Personally, I would like a truly eclectic house...

...showing my love of all architectur[al education].

Jul 25, 13 11:19 am

I will take note on the paragraph idea for the future, but sometimes you just want to get your ideas out. Anyway, I am a high school student. I am going into my senior year. I assure you, this is no hoax. I am simply relatively well read in architectural history and some of the problems that are faced in the practice of architecture. You have all brought up very interesting ideas and viewpoints. Bringing up the rest of the summer. I'm not really  having too much "fun" so to say, at least not right now. I fractured my ankle so I'm trying to stay at home as much as possible after being on it a lot while I was at a summer architecture program at Drexel a week ago.. I'm in the process of writing college essays. And in early august i'm going on a college trip with a good friend of mine. And to top it off, when I was in Philadelphia I went to a great independent bookstore. I purchased two great books that I can't seem to put down- Tradition and Invention in Architecture by Robert AM Stern (favorite living architect) and The Study of Architectural Design by John Harbeson. Though both books do touch on classical architecture, the latter teaches students the beaux arts method, I would still recommend checking them out

Jul 25, 13 12:55 pm

When it comes down to it, there are very few schools that offer a traditional curriculum, and I can't imagine that many other schools (with modernist curriculum) would have much respect or understanding of someone who prefers more traditional architecture. Thats not to say that I can't appreciate some modern buildings. Some buildings  work wonderfully in their surroundings for their purpose, while others are just horrendous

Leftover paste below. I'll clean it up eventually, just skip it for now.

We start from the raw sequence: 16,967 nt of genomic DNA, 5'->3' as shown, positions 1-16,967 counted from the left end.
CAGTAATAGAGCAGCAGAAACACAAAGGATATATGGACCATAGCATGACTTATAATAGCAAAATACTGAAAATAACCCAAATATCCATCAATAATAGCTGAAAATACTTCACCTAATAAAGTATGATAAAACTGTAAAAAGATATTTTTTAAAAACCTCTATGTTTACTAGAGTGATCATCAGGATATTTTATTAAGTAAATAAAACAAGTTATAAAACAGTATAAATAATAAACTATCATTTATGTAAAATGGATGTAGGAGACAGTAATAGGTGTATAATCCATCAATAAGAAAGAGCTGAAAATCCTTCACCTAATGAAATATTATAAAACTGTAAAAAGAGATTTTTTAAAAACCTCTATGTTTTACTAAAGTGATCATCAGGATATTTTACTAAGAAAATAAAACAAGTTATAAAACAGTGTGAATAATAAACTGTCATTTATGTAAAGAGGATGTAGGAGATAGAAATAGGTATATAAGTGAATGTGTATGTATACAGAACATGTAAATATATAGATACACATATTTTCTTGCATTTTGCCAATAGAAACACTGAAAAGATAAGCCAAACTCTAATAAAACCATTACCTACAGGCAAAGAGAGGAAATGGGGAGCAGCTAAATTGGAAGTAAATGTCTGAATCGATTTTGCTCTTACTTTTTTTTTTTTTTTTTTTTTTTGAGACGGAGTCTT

Despite that, I feel that I can work with modern buildings. Thats not to say that I can't get into a traditional M.Arch. program or at some point in the future earn an ICAA certificate or a certificate in classical architecture from the Boston Architectural College. As far as I know these are the only non degree classical architecture programs.

When it comes time for me to practice architecture, I hope that I will be able to design wonderful buildings for my clients that will not only suit their needs and taste but will belong and fit seamlessly into its surroundings and respectfully continue the conversation of architecture.. 

Jul 25, 13 1:02 pm
Erik Evens (EKE)


I think that it's great that you have such a clear vision of what you aspire to do.  I wish that I had realized when I was your age what path I would ultimately follow.  It took me years and years to shake off the programming I received in college.

The advice to "keep an open mind" is good advice, and advice you should take seriously.  Now is the time in your life to stay inquisitive and receptive.  However, an open-minded environment isn't really what you will experience in most architecture schools. 

Harbeson's book is a very good one, and it's great that you recognize its value and importance.  The Beaux-Arts method is much, much more than simply an exposure to the details of Greco-Roman classicism.  It is a complete teaching methodology that stresses a deep background in the arts, including observational drawing, sculpture, technical drawing by hand, ink wash rendering, watercolor, geometry, proportion, literature, etc., with direct and comprehensive integration of these disciplines with a concurrent design studio.  The core curriculum of the Institute of Classical Architecture and Art is based on this Beaux-Arts prototype. 

I'd look at Notre Dame, U Miami, or U Colorado Denver.  Or, do your undergrad at a good technical school, and do the ICAA Certificate.  That, and a good portfolio should land you a job at a decent classical office.  There are lots of them, by the way - many more than people think.  The overwhelmingly modernist lens of the mainstream architectural press would have you to believe that architects specializing in traditional and classical work are rare, but that is a skewed perception.

PM me if you'd like to chat more about this.

Jul 29, 13 5:57 pm